Meeting SummaryThe Department of Transport (DOT) outlined the status of gravel roads in the country, according to provinces. In
The Council for Scientific and Industrial Research (CSIR) pointed out that the maintenance of gravel roads was costly to the road authority because of the need for ongoing grading and regravelling. It was costly to the producer because of dust and other pollution, damage to vehicles, accidents, and the difficulty of obtaining materials. The briefing looked at the use of chemical stabilisers as a solution. There was a lack of confidence in them, on account of opportunistic marketing without supervision. The briefing gave illustrated examples of what had been achieved through using old gravel roads as a base, and covering them with low volume sealing. Various methods of sealing were discussed. The conclusion was that sealing or surfacing was initially expensive, but was very often a better option than the continuous maintenance of gravel roads. Cost effective rural roads were possible.
African Access Holdings (AAH) indicated how both education and business were compromised by poor rural roads. AAH relied on a subcontractor network to supply books to rural schools. Subcontractors were encouraged to develop their own business, and poor road access impacted negatively on them, as it did on the schools they supplied to.
Members were severely critical of the DOT briefing, and extremely appreciative of the one by CSIR. Members felt that the DOT was not addressing problems of access to schools and clinics in their constituencies. There were accounts of tragedies that had occurred on that account. Members took exception to the fact that the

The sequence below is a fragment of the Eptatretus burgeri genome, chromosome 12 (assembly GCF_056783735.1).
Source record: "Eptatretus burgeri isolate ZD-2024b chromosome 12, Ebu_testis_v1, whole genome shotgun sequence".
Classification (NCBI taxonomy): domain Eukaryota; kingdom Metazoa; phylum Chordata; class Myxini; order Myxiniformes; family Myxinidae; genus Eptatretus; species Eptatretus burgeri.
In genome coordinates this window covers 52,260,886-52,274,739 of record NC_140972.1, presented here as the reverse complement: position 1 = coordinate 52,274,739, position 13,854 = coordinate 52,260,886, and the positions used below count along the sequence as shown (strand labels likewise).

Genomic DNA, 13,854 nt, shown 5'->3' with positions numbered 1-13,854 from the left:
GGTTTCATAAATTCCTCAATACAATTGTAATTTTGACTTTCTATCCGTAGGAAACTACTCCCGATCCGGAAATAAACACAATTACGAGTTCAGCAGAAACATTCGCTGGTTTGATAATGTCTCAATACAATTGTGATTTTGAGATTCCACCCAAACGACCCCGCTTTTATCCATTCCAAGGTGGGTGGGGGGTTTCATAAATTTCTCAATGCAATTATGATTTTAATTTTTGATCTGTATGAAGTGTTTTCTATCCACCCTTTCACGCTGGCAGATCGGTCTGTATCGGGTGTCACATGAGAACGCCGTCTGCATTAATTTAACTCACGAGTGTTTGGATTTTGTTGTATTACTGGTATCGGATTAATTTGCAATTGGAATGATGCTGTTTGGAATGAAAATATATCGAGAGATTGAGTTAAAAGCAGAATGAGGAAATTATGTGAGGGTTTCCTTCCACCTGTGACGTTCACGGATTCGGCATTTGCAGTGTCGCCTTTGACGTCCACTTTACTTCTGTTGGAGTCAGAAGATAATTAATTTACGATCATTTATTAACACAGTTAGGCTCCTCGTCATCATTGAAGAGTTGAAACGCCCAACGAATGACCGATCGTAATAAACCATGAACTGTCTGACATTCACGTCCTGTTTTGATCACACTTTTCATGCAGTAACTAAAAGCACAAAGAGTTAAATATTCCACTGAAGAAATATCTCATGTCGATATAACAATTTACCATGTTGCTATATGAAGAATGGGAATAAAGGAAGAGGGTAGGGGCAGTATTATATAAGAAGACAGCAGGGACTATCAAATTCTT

The Chairperson used the analogy of veins and arteries that carried blood to the body to point out the importance of road networks. With regard to rural gravel road upgrading, she made observations based on oversight visits by the Portfolio Committee to the
Department of Transport (DOT) on the upgrading of rural gravel roads briefing
Mr Prasanth Mohan, DOT Acting Chief Director: Infrastructure Network Management, indicated that the S’hamba Sonke programme was aimed at the maintenance of key arterial routes to support the rural economy, and to improve access to schools and hospitals.
Mr Mohan pointed out that gravel roads required more frequent maintenance than paved roads. He provided figures related to the status quo of roads in the country, according to the paved / gravel classification. He also supplied graphs about the condition of gravel roads according to provinces. There were high percentages of gravel roads in very poor and poor condition, especially in
Mr Mohan provided a perspective by the African Development Bank Group. Inter alia it stated that there had been progress in the management of
Mr Mohan took the Committee through provincial programmes and challenges to municipal programmes. He showed slides of the
Council for Scientific and Industrial Research (CSIR) on the upgrading of rural gravel roads
Dr Phil Paige-Green, CSIR Chief Researcher: Built Environment, set out to look at the the cost, advantages and disadvantages of gravel roads. The CSIR had done past research on the upgrading of rural roads.